Ahead of International Women’s Day, Kathy Scott of the Trailblazery walks the road with Irish women and celebrates their spirit.
AS WE APPROACH International Women’s Day in the midst of a global pandemic I find myself reflecting on what it means to embark on a heroine’s journey.
Joseph Campbell popularised the archetypal Hero’s Journey – a form of narrative structure where the hero goes out into the world, conquers and comes back to claim his victory.
Maureen Murdoch then charted the Heroine’s Journey. The woman’s mythic quest is a process of inner transformation. According to depth psychologist Anne Davin:
The hero is self-sacrificing; the heroine receives from others. The hero dominates; the heroine surrenders. The hero competes; the heroine collaborates. The hero never questions his value or direction; the heroine lives her life as an open question.
The hero’s journey focuses on the external struggle, and the heroine’s journey focuses on the internal struggle, together they both have a lot to offer each other as a map to empowerment.
Heavy is the past
Growing up female in Ireland is a complex experience. Although women rose up to fight for our Freedom in 1916 it was followed by a mighty fall – a descent that still permeates our culture today. The heroine’s journey was written out of history.
The subjugation of women under a patriarchal Church and State determined the destiny of our matrilineage. Women’s freedoms were strictly prohibited from social welfare, employment promotion, jury service, separation, divorce, sexual health services, family planning and reproductive rights.
Like a chapter of The Handmaids Tale, the woman’s place in Ireland was in the home or sometimes out dancing at crossroads.
My own experience of growing up in 80’s Ireland is made up of fragmented memories that seem surreal now. As a young girl from Tipperary, I lost sleep pondering the whereabouts of Shergar and wondering who shot JR.
After school I ran home to tune into the Oprah Winfrey Show – a welcome respite from continual news reports about fallen women, moving statues and dead babies. The daily Angelus was peppered with the mantra like repetition of names like Ann Lovett, Joanne Hayes, and Eileen Flynn.
The problem with being born female into this particular cultural timeline in Ireland was that you never knew where you really belonged in the order of things. Girls were tamed and shamed from their deepest, most intuitive, wild nature.
Change, at a glacial pace
There were very few examples of the empowered sovereign feminine. She was elusive, mysterious, dangerous and a ‘bad example’.
She was nowhere to be found at home or in school until Madonna exploded onto the scene with Like a Virgin. This was a turning point for millions of young girls around the world and especially this little girl in rural Ireland where feminism was a dirty word.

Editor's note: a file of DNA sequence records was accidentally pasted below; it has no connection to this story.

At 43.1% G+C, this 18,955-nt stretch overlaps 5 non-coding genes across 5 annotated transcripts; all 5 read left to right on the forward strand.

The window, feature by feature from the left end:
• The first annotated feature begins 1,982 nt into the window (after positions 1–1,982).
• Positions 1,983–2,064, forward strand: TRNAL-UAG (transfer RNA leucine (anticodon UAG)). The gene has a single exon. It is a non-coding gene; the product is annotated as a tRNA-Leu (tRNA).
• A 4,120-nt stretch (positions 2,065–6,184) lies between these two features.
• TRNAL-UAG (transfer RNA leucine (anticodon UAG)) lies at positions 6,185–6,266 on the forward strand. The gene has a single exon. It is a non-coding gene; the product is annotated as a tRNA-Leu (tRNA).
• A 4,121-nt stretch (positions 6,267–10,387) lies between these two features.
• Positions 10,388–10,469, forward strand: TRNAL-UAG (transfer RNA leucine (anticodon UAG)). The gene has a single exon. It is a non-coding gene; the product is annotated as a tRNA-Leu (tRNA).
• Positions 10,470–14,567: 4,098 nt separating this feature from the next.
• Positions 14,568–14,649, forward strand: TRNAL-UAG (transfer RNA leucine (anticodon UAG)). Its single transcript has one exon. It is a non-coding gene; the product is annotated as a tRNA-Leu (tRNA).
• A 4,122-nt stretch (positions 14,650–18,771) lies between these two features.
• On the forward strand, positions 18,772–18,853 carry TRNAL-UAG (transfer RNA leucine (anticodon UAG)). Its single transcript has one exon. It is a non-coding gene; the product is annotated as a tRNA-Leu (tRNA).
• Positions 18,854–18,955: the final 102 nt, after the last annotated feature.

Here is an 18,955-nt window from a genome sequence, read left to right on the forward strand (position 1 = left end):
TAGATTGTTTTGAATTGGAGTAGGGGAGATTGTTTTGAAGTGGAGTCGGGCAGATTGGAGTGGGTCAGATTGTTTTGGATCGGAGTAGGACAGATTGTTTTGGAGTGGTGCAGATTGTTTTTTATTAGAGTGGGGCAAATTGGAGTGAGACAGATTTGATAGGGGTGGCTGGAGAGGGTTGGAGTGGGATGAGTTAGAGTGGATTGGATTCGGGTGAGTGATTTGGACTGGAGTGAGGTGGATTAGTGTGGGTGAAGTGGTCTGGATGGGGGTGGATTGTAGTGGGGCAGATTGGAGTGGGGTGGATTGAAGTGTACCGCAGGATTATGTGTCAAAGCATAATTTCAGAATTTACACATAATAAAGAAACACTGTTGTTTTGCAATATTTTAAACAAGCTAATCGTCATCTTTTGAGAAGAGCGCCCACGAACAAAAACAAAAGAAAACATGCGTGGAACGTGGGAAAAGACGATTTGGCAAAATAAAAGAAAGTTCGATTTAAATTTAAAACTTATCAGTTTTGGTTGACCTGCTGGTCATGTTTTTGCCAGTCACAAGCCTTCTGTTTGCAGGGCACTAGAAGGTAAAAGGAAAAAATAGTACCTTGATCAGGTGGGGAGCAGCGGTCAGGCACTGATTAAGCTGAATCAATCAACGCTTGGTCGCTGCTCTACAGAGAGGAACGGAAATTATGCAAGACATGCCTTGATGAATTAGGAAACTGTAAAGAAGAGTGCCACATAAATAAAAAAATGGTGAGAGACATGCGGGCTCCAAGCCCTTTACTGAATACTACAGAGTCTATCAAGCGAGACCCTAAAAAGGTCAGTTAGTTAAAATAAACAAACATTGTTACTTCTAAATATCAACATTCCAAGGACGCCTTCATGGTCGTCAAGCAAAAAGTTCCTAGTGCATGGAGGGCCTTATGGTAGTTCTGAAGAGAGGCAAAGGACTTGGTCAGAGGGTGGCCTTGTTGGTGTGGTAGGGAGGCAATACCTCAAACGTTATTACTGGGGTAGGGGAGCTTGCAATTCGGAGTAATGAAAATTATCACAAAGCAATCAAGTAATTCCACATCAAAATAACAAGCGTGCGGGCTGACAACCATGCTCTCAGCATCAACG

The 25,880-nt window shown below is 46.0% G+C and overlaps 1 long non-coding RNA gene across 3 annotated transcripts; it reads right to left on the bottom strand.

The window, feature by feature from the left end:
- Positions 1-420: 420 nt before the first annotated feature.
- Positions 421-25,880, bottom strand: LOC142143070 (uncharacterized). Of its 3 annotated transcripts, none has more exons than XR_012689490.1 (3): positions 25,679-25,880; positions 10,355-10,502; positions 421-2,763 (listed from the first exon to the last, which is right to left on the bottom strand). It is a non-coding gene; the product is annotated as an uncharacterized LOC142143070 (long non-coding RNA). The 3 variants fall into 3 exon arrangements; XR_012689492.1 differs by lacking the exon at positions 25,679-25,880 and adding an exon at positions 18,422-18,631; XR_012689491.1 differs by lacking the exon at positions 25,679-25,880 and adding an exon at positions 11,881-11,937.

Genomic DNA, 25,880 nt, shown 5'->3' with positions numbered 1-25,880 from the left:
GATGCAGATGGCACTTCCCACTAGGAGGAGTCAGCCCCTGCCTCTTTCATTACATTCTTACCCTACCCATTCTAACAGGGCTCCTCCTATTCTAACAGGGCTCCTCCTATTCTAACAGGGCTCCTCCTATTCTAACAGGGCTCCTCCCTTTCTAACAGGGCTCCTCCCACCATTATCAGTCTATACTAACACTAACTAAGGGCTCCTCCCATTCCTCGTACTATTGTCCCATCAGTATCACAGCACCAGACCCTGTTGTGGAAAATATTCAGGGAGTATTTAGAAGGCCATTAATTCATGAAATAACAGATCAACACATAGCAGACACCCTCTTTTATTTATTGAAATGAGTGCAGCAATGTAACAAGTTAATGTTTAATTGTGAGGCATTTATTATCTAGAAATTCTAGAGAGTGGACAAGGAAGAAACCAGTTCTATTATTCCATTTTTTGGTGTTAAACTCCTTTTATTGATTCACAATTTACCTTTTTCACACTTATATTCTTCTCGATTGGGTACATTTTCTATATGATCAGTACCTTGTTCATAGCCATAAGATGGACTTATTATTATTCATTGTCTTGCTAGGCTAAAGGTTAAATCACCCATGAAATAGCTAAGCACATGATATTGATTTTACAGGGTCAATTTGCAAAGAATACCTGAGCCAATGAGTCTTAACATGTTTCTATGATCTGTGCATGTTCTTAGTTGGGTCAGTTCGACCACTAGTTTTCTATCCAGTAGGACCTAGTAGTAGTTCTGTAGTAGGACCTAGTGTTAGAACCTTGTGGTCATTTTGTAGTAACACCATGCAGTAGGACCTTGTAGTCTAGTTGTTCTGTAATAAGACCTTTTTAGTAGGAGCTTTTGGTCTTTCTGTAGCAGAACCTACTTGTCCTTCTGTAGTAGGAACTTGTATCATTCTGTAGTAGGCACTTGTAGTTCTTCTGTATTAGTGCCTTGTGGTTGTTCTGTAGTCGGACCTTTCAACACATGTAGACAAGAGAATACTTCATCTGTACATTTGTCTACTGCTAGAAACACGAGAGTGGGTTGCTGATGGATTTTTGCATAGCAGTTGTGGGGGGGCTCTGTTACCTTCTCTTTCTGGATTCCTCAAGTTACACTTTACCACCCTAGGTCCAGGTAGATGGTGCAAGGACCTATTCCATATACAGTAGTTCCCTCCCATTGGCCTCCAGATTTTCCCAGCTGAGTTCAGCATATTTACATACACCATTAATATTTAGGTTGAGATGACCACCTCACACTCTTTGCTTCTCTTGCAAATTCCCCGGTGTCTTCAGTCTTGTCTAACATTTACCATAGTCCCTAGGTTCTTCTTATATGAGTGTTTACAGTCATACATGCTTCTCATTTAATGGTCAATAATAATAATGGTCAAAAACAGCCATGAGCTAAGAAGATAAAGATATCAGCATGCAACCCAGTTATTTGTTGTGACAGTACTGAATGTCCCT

1990 marked a breakthrough in this dark epoch when Mary Robinson, was elected the President of Ireland and credited Mná na hÉireann.
I vividly remember watching her acceptance speech with my mother. She was wearing a striking purple coat designed by Irish designer Louise Kennedy in a sea of grey men in grey suits.
I was elected above all by the women of Ireland, Mná na hÉireann, who instead of rocking the cradle rocked the system, and who came out massively to make their mark on the ballot paper and on a new Ireland.
Robinson blazed a trail and paved the way for generations to come in terms of women’s rights and gender equality. Although the waves of feminism moved at a glacial speed the tides were starting to turn.
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A reluctant feminist myself, it took almost 25 more years for my next significant moment of reckoning. A series of cataclysmic events happened in 2015 that revealed the tip of the iceberg in Ireland and around the world. The frozen waters began to slowly melt, flow and gain velocity, one story at a time.
As the Irish State set out to commemorate the 1916 Rising, they omitted the extensive role that women played in securing Irish freedom. A public meeting was called at the Abbey Theatre to address the grave omissions. That meeting turned into a movement called Waking the Feminists and marked a huge turning point in my life.
This pivotal moment created a surge of positive energy and active calls for change that went on to influence and mobilise women and men in Ireland and beyond.
Meanwhile, the cascade of stories continued at The Women’s March in Washington and multiplied as thousands of women came forward to share accounts of sexual violence and harassment in various industries with the #MeToo movement.
In Ireland, more stories were shared on the road to repealing the Eighth Amendment and on 25 May 2018 the country voted to remove the amendment, with over two million votes cast by women and men in Ireland. For every significant step forward there is a circling back to pick up the pieces that were left behind.
We founded Moon Medicine Academy in the wake of #MeToo and #Repeal for women everywhere – artists, activists, householders, entrepreneurs, visionaries, trailblazers, healers, coaches, teachers, sisters, mothers and daughters.
The year-long training programme is a heroine’s journey that generates practical outcomes to empower women to gain clarity on their vision for the future, take skilful action and create expansive wellbeing, confidence and success in all areas of their lives.
My heroine’s journey was a long road home. As International Women’s Day shows on the horizon, there are many challenges but also a lot to be grateful for as Irish women. I hope that the work we do together as a community of women in this country will support our collective ability to midwife a bright future for generations to come.
Kathy Scott is Creative Director of The Trailblazery. Doors open for the Moon Medicine Academy 2021/22 programme on 22 March. Join the waitlist here.